Pharmacological treatment with antiepileptic medications (AEDs) in epilepsy is associated with a variety of neurocognitive side effects. However, the mechanisms underlying these side effects, and why certain brain anatomies are more affected still remain poorly understood. Advanced functional magnetic resonance imaging (fMRI) methods, such as pharmaco-fMRI, can investigate medication-related effects on brain activities using task and resting state fMRI and showing reproducible activation and deactivation patterns. This methodological approach has been used successfully to complement neuropsychological studies of AEDs. Here we review pharmaco-fMRI studies in people with epilepsy targeting the most-widely prescribed AEDs. Pharmco-fMRI has advanced our understanding of the impact of AEDs on specific brain networks and thus may provide potential biomarkers to move beyond the current "trial and error" approach when commencing anti-epileptic medication.
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http://dx.doi.org/10.3389/fneur.2019.01203DOI Listing
http://www.ncbi.nlm.nih.gov/pmc/articles/PMC6863979PMC
November 2019

Decreased GABA-A Receptor Binding in Association With β-Lactam Antibiotic Use.

Clin Nucl Med 2019 Dec;44(12):981-982

School of Biomedical Engineering & Imaging Sciences, King's College London, and Guy's and St Thomas' PET Centre, St Thomas' Hospital.

β-Lactam antibiotics are proconvulsive. In laboratory animals, this effect seems to be predominantly mediated through inhibition of GABA-A receptors, but it has not been demonstrated in humans in vivo. We report images of a [C]Ro15-4513 PET from a 40-year-old man who had completed a 1-week course of flucloxacillin before it. Relative to healthy controls, the participant had significantly lower mean gray matter binding. These novel data suggest that, in humans, the proconvulsive effect of β-lactam antibiotics is mediated via either competition for the same benzodiazepine-binding site as [C]Ro15-4513 or downregulation of GABA-A receptor expression.
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http://dx.doi.org/10.1097/RLU.0000000000002811DOI Listing
December 2019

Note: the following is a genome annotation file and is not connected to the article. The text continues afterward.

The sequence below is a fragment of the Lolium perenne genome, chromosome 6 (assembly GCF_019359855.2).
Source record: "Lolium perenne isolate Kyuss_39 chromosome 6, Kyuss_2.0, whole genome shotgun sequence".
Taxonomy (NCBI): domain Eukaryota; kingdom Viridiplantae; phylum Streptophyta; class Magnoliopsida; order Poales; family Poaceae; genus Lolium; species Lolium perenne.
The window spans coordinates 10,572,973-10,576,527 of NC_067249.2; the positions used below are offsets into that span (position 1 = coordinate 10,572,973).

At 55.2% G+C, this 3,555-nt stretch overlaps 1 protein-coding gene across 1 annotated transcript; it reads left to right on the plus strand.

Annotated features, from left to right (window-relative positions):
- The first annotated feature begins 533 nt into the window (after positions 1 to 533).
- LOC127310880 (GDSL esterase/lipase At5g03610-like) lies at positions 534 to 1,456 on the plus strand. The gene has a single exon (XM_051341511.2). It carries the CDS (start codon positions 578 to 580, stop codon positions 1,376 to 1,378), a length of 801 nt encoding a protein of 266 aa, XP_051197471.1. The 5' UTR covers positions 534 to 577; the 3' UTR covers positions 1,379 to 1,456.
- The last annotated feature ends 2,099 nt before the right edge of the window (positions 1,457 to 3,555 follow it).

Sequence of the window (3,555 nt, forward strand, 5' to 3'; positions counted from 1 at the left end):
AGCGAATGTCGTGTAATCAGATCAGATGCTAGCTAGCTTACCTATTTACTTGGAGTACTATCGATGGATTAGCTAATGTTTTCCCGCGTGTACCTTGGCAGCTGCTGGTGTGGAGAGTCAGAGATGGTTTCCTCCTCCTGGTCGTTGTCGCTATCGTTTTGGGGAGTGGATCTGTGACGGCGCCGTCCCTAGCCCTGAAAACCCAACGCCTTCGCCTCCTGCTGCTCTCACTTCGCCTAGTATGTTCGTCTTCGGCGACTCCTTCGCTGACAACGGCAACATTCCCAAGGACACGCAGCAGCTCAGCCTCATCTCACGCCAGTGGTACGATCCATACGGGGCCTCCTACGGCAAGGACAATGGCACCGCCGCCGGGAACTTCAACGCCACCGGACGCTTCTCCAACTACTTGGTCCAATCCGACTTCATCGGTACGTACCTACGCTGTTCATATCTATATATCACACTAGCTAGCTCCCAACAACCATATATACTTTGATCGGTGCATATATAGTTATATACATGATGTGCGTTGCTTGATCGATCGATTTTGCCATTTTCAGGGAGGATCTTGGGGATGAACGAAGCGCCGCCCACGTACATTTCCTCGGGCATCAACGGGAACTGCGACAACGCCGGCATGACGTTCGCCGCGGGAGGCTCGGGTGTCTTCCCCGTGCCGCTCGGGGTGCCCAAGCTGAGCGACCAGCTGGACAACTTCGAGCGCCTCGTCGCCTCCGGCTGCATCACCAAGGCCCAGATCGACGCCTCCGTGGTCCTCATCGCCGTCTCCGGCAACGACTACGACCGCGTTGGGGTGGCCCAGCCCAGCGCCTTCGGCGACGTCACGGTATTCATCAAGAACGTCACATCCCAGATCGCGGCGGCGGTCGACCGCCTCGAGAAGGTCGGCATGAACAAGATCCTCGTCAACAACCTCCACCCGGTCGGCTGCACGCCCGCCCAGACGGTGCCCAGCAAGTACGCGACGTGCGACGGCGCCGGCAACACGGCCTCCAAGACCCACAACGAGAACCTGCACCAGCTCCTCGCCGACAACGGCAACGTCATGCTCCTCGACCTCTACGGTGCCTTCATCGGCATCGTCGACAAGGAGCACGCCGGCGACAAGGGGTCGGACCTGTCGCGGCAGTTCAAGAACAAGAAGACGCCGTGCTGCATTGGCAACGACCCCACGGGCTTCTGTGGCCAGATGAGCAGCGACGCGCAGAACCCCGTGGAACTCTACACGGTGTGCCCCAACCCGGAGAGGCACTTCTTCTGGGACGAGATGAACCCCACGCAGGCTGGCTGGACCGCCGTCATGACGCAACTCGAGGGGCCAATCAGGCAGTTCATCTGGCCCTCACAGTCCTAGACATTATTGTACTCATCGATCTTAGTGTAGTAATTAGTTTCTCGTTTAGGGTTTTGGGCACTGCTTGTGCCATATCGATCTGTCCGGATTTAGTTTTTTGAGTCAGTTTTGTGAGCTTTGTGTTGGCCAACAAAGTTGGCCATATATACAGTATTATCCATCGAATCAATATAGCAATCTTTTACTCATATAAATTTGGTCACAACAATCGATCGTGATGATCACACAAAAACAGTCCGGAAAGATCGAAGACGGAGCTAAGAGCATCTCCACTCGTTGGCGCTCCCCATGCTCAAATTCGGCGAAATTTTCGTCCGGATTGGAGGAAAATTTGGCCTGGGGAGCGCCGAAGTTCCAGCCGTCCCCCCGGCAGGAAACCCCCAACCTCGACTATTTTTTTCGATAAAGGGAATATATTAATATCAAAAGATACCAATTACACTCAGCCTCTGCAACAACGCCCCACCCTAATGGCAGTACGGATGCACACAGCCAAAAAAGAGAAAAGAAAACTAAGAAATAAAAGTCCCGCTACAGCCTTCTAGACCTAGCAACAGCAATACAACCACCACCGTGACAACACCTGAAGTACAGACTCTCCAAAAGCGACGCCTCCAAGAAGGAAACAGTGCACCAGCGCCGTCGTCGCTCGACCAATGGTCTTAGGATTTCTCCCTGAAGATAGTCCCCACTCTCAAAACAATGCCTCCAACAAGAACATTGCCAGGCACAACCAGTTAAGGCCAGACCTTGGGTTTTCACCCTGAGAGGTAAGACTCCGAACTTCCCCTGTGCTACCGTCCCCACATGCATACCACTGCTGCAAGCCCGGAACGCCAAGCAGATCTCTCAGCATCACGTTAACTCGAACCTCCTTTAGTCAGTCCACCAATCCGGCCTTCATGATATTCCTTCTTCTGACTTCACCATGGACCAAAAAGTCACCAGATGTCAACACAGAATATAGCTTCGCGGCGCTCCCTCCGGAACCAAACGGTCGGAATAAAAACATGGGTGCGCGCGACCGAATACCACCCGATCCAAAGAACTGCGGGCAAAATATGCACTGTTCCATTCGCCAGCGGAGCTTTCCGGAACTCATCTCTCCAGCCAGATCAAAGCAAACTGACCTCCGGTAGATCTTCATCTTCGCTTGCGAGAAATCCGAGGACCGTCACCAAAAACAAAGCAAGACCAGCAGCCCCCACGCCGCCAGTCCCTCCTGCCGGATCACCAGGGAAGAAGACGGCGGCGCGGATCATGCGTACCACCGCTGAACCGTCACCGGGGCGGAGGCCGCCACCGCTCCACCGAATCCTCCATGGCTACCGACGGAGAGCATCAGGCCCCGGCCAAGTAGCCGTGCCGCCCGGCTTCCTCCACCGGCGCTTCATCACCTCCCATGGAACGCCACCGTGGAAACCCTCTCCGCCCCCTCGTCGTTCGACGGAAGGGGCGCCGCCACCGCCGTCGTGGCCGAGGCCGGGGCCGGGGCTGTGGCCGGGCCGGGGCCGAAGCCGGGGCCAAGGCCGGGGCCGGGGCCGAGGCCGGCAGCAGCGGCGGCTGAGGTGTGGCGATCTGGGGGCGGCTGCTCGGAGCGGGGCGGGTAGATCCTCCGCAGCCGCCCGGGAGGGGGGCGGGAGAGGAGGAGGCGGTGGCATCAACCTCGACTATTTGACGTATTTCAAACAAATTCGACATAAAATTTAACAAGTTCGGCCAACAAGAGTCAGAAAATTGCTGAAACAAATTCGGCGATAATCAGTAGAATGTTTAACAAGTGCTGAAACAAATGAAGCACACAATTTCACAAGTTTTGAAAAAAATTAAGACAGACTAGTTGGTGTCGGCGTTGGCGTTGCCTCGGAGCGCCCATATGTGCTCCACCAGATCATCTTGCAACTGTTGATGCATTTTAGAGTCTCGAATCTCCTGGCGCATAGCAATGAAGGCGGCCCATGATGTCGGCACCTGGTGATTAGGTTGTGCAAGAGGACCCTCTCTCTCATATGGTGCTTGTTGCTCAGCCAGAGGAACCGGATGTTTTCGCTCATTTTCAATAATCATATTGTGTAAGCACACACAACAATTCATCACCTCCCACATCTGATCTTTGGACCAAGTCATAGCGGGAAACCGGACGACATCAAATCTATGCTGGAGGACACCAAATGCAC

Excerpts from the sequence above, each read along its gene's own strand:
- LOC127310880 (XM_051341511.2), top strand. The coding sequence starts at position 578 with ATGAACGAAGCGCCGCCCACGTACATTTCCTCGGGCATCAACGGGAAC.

Naming fMRI predicts the effect of temporal lobe resection on language decline.

Ann Clin Transl Neurol 2019 11 2;6(11):2186-2196. Epub 2019 Oct 2.

Epilepsy Society MRI Unit, Chalfont Centre for Epilepsy, Chalfont St Peter, SL9 0LR, United Kingdom.

Objective: To develop language functional MRI (fMRI) methods that accurately predict postsurgical naming decline in temporal lobe epilepsy (TLE).

Methods: Forty-six patients with TLE (25 left) and 19 controls underwent two overt fMRI paradigms (auditory naming and picture naming, both with active baseline conditions) and one covert task (verbal fluency). Clinical naming performance was assessed preoperatively and 4 months following anterior temporal lobe resection. Preoperative fMRI activations were correlated with postoperative naming decline. Individual laterality indices (LI) were calculated for temporal (auditory and picture naming) and frontal regions (verbal fluency) and were considered as predictors of naming decline in multiple regression models, along with other clinical variables (age at onset of seizures, preoperative naming scores, hippocampal volume, age).

Results: In left TLE patients, activation of the left posterior inferior temporal gyrus during auditory naming and activation of left fusiform gyrus during picture naming were related to greater postoperative naming decline. Activation LI were the best individual predictors of naming decline in a multivariate regression model. For picture naming, an LI of higher than 0.34 gave 100% sensitivity and 92% specificity (positive predictive value (PPV) 91.6%). For auditory naming, a temporal lobe LI higher than 0.18 identified all patients with a clinically significant naming decline with 100% sensitivity and 58% specificity (PPV: 58.3%). No effect was seen for verbal fluency.

Interpretation: Auditory and picture naming fMRI are clinically applicable to predict postoperative naming decline after left temporal lobe resection in individual patients, with picture naming being more specific.
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http://dx.doi.org/10.1002/acn3.50911DOI Listing
http://www.ncbi.nlm.nih.gov/pmc/articles/PMC6856622PMC
November 2019

Developmental MRI markers cosegregate juvenile patients with myoclonic epilepsy and their healthy siblings.

Neurology 2019 09 29;93(13):e1272-e1280. Epub 2019 Aug 29.

From the Neuroimaging of Epilepsy Laboratory (B.W., S.-J.H., B.C.B., F.F., N.B., A.B.), McConnell Brain Imaging Center, Montreal Neurological Institute, McGill University, Montreal; Department of Clinical and Experimental Epilepsy (B.W., C.V., M.J.K.), UCL Institute of Neurology, London, UK; Epilepsy Center, Department of Neurology (C.V.), Klinikum Großhadern, University of Munich, Germany; and Multimodal Imaging and Connectome Analysis Lab (B.C.B.), Montreal Neurological Institute and Hospital, McGill University, Montreal, Canada.

Objective: MRI studies of genetic generalized epilepsies have mainly described group-level changes between patients and healthy controls. To determine the endophenotypic potential of structural MRI in juvenile myoclonic epilepsy (JME), we examined MRI-based cortical morphologic markers in patients and their healthy siblings.

Methods: In this prospective, cross-sectional study, we obtained 3T MRI in patients with JME, siblings, and controls. We mapped sulco-gyral complexity and surface area, morphologic markers of brain development, and cortical thickness. Furthermore, we calculated mean geodesic distance, a surrogate marker of cortico-cortical connectivity.